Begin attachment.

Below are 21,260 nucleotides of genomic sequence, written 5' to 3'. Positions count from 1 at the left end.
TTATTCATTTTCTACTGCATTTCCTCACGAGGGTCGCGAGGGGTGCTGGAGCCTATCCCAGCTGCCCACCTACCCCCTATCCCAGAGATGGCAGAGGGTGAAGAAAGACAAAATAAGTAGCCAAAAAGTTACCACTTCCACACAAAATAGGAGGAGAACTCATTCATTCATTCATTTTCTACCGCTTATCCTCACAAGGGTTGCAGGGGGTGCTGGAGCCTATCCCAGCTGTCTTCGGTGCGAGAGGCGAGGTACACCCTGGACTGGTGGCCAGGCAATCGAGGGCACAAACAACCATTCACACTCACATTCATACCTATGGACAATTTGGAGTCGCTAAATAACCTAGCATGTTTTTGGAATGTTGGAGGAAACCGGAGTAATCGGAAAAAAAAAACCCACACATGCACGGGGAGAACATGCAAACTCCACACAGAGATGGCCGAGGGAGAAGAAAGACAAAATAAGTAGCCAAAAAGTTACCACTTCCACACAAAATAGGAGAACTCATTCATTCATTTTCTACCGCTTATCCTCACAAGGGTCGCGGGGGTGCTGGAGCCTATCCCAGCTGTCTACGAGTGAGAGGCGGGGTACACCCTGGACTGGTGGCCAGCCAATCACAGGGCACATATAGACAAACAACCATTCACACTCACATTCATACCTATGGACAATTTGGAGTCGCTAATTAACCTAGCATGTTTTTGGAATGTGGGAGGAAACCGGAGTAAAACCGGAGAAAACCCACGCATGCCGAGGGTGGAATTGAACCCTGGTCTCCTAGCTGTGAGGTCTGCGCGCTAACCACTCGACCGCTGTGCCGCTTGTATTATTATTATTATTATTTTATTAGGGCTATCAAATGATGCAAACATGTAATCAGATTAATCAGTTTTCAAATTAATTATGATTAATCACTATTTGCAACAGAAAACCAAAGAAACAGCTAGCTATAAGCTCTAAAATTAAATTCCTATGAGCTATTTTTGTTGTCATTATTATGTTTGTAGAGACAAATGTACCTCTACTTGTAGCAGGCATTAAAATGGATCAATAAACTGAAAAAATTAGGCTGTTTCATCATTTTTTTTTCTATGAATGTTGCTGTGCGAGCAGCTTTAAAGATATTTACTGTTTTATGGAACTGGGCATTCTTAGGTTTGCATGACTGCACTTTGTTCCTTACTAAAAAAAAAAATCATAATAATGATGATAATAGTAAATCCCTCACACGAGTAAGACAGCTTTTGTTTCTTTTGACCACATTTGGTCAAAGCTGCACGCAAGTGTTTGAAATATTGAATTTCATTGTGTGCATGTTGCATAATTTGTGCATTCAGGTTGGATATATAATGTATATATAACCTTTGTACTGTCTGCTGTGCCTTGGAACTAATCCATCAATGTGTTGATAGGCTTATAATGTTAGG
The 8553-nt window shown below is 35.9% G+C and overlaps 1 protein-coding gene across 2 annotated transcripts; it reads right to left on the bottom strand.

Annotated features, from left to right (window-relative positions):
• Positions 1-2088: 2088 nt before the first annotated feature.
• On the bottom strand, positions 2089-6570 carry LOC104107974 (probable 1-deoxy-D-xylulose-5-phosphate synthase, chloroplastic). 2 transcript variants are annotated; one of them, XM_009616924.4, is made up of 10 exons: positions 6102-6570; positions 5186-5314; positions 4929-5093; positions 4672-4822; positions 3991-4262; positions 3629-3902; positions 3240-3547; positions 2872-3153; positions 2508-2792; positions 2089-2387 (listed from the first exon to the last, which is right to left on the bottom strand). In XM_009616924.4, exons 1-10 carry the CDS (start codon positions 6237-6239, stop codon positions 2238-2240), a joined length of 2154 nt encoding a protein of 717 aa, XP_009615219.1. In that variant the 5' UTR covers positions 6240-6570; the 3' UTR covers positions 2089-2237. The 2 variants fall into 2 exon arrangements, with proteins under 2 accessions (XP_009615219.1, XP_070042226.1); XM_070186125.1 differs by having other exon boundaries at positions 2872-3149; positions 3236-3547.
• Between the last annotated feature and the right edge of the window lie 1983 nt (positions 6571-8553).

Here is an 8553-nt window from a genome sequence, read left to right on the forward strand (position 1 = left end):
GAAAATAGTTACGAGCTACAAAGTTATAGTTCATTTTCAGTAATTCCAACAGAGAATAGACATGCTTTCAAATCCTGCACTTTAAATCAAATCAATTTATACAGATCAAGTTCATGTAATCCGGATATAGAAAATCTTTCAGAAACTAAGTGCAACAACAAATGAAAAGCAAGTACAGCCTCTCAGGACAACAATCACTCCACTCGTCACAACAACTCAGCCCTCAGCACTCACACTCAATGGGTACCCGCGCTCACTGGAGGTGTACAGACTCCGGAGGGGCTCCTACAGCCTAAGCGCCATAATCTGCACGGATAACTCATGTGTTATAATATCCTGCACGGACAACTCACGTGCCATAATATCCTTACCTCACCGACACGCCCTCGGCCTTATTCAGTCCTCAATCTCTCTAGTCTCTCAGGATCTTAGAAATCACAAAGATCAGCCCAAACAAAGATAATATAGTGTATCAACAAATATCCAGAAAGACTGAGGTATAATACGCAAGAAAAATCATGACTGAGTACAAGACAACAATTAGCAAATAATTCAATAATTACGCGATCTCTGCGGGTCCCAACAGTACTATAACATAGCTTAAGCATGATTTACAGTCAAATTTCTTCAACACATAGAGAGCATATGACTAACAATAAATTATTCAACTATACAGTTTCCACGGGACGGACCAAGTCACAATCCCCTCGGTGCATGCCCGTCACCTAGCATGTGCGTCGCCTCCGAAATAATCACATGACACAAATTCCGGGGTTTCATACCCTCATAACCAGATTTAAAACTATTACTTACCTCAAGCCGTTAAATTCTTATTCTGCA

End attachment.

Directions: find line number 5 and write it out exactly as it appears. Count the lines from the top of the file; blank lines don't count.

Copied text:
• Positions 1-2088: 2088 nt before the first annotated feature.